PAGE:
In October conference in 1975, President Kimball was concluding the conference and spoke of the many uplifting and inspired talks that had been given. I was a bit stunned and sobered by what he said next: “While sitting here, I have made up my mind that when I go home from this conference this night there are many, many areas in my life that I can perfect. I have made a mental list of them, and I expect to go to work as soon as we get through with conference” (in Conference Report, October 1975, 164). Who among the Saints did not feel there were many things we needed to work on? I was moved to tears as I thought about this humble prophet who had given so much of his life and would yet give so much more as he sought to do the Lord’s will.

The seriousness with which President Kimball approached general conference was apparent. He also made it clear as he closed the conference that October afternoon how everyone else should view the conference proceedings:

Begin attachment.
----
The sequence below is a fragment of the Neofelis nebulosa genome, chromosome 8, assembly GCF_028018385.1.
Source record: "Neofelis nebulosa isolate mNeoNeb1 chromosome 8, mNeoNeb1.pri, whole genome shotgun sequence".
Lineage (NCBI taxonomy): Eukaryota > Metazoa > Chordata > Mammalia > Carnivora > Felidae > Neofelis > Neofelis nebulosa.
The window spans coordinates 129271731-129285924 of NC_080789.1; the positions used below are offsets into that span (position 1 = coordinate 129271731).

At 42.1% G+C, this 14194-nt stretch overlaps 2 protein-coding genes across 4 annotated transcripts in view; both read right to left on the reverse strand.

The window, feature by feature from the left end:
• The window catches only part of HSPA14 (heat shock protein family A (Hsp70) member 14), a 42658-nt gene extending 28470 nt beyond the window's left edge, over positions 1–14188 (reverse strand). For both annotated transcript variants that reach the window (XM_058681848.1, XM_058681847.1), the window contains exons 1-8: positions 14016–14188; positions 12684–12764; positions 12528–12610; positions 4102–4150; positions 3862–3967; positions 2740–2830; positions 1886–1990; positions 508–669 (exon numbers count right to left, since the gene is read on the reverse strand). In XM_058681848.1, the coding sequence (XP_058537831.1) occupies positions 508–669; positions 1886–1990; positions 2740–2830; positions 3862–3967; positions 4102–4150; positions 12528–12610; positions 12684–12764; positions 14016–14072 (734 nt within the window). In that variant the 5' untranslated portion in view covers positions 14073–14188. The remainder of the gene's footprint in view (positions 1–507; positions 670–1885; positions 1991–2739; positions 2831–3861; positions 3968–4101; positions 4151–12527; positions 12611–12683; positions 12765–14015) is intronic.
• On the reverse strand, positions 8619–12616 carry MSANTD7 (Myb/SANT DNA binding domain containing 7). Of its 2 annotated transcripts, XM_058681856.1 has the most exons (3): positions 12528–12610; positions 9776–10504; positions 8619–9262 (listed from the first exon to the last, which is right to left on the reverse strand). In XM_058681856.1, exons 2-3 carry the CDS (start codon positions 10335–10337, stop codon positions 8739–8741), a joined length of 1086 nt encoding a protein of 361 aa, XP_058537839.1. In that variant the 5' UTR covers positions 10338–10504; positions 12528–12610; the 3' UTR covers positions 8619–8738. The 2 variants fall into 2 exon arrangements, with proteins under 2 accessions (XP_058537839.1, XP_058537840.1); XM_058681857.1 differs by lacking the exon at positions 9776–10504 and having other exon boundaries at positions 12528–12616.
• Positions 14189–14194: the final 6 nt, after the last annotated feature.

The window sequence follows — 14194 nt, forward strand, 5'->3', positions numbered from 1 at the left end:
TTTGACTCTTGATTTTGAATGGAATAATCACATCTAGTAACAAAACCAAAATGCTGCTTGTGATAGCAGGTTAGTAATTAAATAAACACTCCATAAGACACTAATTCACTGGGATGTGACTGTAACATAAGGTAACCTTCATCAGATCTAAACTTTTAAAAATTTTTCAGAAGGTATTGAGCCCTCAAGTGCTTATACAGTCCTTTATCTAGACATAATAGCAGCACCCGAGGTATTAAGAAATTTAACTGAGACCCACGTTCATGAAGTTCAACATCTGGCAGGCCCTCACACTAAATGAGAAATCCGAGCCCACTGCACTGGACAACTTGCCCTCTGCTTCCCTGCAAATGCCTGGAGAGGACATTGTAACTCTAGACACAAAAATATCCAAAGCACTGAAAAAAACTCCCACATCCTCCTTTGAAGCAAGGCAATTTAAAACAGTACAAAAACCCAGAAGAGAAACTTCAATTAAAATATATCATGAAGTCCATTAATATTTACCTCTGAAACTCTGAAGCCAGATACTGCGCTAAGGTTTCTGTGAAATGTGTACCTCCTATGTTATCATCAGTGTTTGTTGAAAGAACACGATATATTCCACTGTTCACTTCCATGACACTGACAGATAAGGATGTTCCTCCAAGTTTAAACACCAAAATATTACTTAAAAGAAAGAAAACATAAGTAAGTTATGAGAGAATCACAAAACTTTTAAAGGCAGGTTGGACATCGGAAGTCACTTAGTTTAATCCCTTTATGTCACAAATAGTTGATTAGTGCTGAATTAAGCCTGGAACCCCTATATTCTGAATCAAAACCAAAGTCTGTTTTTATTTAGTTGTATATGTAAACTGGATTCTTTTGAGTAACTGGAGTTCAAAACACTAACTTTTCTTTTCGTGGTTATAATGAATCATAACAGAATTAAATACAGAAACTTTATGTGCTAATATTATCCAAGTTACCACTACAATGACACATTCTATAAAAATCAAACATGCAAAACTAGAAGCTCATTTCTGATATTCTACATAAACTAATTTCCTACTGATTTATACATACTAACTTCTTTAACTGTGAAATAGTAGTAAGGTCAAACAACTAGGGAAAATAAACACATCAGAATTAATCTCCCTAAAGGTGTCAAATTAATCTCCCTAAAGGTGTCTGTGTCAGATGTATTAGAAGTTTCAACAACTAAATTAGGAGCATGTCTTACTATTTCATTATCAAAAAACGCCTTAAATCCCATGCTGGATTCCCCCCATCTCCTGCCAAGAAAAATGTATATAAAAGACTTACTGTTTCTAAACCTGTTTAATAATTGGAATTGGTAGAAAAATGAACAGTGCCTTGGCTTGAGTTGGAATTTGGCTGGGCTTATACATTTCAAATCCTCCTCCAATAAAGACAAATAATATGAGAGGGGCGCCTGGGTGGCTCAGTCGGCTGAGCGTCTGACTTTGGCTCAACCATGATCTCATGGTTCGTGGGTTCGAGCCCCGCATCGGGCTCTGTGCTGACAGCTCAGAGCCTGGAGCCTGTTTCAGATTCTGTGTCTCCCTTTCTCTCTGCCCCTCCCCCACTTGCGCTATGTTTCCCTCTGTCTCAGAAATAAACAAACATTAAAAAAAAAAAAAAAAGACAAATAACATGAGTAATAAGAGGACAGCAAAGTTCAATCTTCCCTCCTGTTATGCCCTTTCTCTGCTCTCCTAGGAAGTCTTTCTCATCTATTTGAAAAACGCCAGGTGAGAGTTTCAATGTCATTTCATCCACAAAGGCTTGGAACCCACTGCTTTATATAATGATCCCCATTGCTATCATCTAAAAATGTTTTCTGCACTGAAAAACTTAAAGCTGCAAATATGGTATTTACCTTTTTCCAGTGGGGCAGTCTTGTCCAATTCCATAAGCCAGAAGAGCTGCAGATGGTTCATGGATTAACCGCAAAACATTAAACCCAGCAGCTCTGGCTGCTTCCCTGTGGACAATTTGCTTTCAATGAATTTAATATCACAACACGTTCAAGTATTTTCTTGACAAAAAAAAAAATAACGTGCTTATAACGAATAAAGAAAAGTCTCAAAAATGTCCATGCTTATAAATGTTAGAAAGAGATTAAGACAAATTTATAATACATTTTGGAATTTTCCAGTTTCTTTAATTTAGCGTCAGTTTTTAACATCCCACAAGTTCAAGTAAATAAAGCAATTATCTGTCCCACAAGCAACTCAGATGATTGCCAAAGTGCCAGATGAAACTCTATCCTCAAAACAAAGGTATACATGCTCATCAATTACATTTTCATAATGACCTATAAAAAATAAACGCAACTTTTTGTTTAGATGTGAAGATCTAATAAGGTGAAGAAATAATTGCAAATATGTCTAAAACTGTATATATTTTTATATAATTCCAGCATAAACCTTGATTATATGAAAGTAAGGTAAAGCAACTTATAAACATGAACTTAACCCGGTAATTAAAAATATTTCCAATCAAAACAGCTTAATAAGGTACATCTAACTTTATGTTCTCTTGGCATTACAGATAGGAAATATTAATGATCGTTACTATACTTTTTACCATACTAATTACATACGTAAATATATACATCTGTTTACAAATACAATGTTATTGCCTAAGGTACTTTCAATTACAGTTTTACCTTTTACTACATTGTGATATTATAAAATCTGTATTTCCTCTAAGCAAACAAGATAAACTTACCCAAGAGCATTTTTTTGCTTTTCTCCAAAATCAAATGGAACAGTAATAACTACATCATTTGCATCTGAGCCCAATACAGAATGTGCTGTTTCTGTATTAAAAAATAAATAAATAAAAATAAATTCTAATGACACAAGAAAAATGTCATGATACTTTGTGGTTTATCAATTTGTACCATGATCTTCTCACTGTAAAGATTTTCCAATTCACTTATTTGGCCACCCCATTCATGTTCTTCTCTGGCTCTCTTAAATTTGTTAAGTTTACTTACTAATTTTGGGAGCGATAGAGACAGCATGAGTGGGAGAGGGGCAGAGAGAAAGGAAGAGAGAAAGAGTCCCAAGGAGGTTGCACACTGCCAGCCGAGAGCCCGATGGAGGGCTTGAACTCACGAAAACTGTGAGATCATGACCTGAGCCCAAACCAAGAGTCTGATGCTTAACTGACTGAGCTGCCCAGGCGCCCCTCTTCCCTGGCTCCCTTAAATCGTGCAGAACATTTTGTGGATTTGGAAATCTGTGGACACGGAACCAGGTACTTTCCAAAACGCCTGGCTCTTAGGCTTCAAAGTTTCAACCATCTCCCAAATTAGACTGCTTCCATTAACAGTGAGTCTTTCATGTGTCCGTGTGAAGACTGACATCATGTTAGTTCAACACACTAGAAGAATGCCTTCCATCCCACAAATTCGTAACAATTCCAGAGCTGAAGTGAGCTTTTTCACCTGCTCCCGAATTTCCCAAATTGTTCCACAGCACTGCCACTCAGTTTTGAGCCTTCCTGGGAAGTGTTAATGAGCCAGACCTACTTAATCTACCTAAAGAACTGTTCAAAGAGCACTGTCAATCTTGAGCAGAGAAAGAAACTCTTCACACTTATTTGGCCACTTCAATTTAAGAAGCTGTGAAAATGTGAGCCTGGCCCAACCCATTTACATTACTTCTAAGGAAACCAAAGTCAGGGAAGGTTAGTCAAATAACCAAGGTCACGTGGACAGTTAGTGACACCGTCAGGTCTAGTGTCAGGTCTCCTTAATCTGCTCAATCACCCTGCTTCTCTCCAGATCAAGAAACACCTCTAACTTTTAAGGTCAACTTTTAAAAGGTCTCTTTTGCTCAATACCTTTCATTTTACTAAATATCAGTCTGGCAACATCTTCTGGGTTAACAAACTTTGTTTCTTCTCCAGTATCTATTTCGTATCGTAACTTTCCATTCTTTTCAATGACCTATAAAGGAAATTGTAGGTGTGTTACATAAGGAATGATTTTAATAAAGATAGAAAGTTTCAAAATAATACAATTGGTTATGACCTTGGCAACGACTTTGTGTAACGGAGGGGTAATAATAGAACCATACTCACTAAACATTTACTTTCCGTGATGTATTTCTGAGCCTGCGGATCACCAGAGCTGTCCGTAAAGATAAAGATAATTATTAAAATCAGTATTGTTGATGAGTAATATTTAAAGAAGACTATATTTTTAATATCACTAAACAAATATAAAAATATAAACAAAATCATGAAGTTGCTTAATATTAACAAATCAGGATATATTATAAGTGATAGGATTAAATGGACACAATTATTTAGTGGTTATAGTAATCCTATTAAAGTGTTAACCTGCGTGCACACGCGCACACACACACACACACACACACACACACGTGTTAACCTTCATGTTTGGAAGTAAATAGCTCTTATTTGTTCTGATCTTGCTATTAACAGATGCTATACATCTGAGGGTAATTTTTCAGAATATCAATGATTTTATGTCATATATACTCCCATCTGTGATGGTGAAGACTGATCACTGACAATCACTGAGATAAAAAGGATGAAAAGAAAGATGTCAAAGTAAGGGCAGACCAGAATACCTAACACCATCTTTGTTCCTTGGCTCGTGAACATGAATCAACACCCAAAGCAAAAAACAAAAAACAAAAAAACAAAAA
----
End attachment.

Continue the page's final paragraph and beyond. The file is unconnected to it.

Well, now, brothers and sisters, this is the gospel of Jesus Christ, and to all who are listening in, we have not been fooling. What we have said to you in these three days is truth, downright truth, and it has a definite bearing upon the salvation and exaltation of every soul that could listen and hear. (click to hear President Kimball’s statement)

As you listened to his voice, you can feel the earnest and affirming power by which these word were said. I believe they hold true for every general conference. I am truly grateful for the profound impact that general conference has had and continues to have in my life.